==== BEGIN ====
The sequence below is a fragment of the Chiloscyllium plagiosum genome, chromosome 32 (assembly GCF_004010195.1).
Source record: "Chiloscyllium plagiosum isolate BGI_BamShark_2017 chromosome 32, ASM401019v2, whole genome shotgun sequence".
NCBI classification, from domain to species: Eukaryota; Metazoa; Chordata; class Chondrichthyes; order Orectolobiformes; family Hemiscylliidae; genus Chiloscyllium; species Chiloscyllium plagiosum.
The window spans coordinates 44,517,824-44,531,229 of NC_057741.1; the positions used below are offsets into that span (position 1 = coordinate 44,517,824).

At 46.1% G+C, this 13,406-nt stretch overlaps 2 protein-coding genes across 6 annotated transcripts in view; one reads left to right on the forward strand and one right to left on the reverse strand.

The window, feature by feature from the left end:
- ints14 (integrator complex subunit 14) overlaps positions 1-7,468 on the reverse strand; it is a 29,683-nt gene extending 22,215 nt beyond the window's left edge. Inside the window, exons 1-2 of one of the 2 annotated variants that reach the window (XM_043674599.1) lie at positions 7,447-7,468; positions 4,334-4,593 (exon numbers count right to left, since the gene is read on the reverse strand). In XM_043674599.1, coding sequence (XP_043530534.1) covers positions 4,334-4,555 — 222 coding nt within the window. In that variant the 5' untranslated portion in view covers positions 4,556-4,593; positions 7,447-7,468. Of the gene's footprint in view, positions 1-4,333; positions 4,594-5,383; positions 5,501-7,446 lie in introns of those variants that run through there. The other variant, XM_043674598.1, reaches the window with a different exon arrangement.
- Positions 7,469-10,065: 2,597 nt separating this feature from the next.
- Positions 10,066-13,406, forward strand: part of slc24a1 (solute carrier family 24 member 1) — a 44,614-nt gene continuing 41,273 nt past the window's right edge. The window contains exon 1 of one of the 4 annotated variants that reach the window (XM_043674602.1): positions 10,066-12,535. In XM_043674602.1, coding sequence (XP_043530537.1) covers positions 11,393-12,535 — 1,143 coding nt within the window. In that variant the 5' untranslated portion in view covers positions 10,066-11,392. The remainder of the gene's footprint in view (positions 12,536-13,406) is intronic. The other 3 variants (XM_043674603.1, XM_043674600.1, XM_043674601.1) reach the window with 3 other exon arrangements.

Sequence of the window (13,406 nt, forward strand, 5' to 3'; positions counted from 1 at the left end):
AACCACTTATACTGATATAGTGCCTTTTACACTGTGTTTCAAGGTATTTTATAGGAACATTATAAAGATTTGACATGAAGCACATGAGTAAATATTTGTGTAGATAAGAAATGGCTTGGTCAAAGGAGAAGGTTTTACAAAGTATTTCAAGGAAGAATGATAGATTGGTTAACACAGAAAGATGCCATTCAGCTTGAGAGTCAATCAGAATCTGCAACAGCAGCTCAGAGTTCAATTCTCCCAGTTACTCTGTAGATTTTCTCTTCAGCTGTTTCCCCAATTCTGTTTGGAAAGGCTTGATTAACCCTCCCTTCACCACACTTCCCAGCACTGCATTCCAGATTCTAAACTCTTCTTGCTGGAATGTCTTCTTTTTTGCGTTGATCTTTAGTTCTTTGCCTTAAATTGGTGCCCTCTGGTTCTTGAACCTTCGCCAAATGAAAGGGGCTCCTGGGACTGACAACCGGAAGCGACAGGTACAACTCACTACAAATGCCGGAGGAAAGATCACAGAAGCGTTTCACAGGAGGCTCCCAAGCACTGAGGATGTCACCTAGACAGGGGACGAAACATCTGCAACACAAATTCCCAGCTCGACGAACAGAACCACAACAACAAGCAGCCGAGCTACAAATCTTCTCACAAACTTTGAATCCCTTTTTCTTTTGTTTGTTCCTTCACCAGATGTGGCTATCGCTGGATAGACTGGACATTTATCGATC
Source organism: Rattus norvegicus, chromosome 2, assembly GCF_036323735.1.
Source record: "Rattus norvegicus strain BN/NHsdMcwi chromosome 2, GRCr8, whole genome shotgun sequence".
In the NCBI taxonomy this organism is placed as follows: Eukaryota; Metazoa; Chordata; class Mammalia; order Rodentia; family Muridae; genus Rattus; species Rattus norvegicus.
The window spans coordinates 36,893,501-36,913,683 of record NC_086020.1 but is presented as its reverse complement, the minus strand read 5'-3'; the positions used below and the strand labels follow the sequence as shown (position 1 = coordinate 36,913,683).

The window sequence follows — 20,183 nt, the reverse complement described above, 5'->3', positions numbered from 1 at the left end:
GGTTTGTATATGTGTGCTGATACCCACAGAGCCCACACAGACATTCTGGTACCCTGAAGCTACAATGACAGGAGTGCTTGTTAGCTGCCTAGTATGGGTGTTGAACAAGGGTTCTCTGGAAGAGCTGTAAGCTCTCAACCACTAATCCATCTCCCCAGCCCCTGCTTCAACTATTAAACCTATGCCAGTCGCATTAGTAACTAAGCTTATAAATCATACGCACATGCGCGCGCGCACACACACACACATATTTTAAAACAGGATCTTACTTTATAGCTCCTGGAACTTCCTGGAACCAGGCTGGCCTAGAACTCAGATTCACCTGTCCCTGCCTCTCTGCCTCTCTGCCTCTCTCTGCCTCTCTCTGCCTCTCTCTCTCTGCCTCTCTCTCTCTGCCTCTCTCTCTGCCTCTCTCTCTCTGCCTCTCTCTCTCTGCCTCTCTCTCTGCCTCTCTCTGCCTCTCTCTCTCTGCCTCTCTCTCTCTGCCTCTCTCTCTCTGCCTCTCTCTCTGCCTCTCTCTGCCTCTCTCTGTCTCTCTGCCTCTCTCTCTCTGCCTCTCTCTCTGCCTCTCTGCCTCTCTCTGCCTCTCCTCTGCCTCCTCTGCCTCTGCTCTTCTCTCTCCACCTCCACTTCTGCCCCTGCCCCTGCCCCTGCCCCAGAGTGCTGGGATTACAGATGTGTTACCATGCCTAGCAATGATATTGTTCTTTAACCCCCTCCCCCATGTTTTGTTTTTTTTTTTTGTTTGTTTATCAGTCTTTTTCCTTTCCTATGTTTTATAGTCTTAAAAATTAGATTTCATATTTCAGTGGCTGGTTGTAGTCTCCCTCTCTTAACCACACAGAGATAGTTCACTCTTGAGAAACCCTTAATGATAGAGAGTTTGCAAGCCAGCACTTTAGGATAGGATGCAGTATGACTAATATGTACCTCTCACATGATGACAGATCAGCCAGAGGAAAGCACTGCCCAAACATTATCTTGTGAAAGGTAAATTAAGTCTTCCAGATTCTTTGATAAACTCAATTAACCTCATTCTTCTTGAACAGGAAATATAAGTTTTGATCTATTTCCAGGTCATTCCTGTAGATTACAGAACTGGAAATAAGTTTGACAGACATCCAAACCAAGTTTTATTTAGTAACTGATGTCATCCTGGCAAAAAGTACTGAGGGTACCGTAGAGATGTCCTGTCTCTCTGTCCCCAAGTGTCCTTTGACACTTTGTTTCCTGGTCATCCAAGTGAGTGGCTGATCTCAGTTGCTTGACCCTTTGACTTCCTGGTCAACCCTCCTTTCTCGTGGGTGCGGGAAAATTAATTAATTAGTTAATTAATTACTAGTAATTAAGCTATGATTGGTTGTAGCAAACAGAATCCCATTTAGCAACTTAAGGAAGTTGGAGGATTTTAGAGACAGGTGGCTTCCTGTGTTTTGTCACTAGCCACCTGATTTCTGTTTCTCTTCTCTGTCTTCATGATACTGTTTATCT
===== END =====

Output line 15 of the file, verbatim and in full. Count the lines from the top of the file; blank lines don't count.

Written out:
The window spans coordinates 36,893,501-36,913,683 of record NC_086020.1 but is presented as its reverse complement, the minus strand read 5'-3'; the positions used below and the strand labels follow the sequence as shown (position 1 = coordinate 36,913,683).